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CES: Pioneer goes black

Project_kuro_advanced_design_concep If you're going to stake out a spot on the high end of the consumer electronics market, you'd better keep coming up with engineering marvels to tout. In the case of Pioneer -- which has positioned itself as the premium brand in plasma TVs -- this year's bragging point was contrast ratio. Or rather, the elimination thereof.

Contrast ratio measures a screen's whitest white against its blackest black. The former isn't as tough to achieve as the latter. Plasma screens are made up of millions of tiny cells, each of which tends to emit a little light even when it's not in use. That's why, in a dark room, you can still see a slight gray glow from a plasma screen (and other TV types too) after it's been turned off. The luminance from the idle cells dilutes the colors of the active ones, making for a less vivid picture.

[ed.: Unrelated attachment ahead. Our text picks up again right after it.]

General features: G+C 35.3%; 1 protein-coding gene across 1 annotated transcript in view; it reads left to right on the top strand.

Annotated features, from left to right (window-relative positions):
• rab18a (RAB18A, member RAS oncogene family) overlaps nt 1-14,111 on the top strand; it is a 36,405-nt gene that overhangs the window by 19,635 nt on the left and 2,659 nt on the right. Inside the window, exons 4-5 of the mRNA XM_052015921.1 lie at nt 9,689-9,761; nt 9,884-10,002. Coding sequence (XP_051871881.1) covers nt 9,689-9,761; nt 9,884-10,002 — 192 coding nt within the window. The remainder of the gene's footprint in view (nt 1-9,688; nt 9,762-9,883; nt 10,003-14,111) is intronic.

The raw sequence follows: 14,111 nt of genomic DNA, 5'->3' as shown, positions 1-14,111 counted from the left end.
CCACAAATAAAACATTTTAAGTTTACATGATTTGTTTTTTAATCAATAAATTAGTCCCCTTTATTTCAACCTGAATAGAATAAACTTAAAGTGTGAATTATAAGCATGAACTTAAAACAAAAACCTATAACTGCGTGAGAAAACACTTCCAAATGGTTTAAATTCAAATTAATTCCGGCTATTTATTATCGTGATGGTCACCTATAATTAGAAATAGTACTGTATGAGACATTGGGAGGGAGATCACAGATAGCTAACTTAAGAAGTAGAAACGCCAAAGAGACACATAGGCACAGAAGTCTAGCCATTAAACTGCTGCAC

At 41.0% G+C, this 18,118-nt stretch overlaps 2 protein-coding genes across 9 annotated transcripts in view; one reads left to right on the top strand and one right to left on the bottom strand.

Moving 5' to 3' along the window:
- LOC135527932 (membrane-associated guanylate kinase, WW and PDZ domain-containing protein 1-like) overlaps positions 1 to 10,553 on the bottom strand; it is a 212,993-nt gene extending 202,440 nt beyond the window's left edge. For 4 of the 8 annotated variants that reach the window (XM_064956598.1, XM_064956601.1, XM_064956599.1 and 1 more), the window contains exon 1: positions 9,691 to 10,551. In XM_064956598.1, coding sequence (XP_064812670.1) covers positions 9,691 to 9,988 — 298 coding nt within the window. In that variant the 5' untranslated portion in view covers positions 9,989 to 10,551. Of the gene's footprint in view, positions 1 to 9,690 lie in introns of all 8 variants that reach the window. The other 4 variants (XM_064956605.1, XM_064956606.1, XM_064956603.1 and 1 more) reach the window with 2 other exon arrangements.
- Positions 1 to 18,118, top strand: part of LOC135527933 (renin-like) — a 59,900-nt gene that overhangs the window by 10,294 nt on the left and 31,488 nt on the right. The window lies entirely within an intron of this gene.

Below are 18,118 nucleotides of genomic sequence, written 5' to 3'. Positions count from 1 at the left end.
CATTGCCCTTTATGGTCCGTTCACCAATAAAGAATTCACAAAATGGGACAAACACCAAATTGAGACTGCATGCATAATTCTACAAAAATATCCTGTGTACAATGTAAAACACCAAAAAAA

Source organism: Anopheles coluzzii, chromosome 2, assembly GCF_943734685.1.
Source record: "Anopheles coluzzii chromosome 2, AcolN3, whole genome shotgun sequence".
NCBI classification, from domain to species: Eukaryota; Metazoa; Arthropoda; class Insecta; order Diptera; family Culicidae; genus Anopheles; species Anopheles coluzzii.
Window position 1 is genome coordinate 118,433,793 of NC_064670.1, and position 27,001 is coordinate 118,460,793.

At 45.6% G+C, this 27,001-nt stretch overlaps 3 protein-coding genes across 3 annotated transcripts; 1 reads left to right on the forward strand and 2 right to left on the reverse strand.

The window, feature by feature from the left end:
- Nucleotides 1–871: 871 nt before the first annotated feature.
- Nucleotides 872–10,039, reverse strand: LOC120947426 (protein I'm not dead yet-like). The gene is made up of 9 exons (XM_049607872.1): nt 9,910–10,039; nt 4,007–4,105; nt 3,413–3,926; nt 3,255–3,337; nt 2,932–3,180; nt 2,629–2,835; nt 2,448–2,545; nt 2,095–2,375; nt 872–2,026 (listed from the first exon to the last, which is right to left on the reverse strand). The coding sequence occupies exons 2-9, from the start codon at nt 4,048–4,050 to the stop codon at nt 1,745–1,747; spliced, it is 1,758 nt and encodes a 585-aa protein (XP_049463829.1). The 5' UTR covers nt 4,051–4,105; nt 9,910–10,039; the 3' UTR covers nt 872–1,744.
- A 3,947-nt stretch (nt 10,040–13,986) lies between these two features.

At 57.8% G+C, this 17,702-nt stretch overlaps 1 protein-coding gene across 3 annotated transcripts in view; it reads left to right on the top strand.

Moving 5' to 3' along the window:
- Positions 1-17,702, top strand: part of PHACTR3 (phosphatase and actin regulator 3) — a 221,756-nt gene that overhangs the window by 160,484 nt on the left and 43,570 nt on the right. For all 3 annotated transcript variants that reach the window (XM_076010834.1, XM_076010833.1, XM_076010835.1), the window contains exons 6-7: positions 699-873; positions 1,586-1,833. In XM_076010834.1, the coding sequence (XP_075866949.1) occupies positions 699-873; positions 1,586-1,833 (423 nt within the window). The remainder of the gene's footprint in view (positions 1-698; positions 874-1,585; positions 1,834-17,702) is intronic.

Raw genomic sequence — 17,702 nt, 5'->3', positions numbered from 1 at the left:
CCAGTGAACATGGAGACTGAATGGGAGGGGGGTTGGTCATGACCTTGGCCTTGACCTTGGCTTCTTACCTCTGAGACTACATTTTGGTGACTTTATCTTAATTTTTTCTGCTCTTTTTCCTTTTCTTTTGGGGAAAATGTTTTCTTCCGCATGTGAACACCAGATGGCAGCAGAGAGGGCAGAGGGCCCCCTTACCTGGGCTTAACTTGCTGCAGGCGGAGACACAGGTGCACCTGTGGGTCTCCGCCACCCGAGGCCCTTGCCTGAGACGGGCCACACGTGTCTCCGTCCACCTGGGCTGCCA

At its news conference this morning, Pioneer talked up a prototype of a plasma set whose idle cells are, in fact, dark. In other words, there's no glow. The contrast ratio is so high, it's beyond measurement, said Russ Johnston, a Pioneer executive vice president. It's hard to verify the claim, given that the prototype is under wraps until Monday, and no models will be produced in the coming year. Nevertheless, it's an intriguing claim. Displaying true black has been a weak spot for TVs, and if Pioneer has found a way to do it in plasma, that could lead to notably better picture quality. At the high end of the market, of course.

Pioneer also plans to show another prototype plasma screen that's remarkably thin and light -- 9 mm, or about 1/3 of an inch, compared with an average of 3.5 inches among plasma sets. The company plans to combine both new features in a future generation of plasma sets.

-- Jon Healey

Photo of Project Kuro prototype courtesy of Pioneer.

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Times editorial writer Jon Healey pens opinion pieces about a variety of business issues, and blogs about technologies that are changing the entertainment industry's business model.

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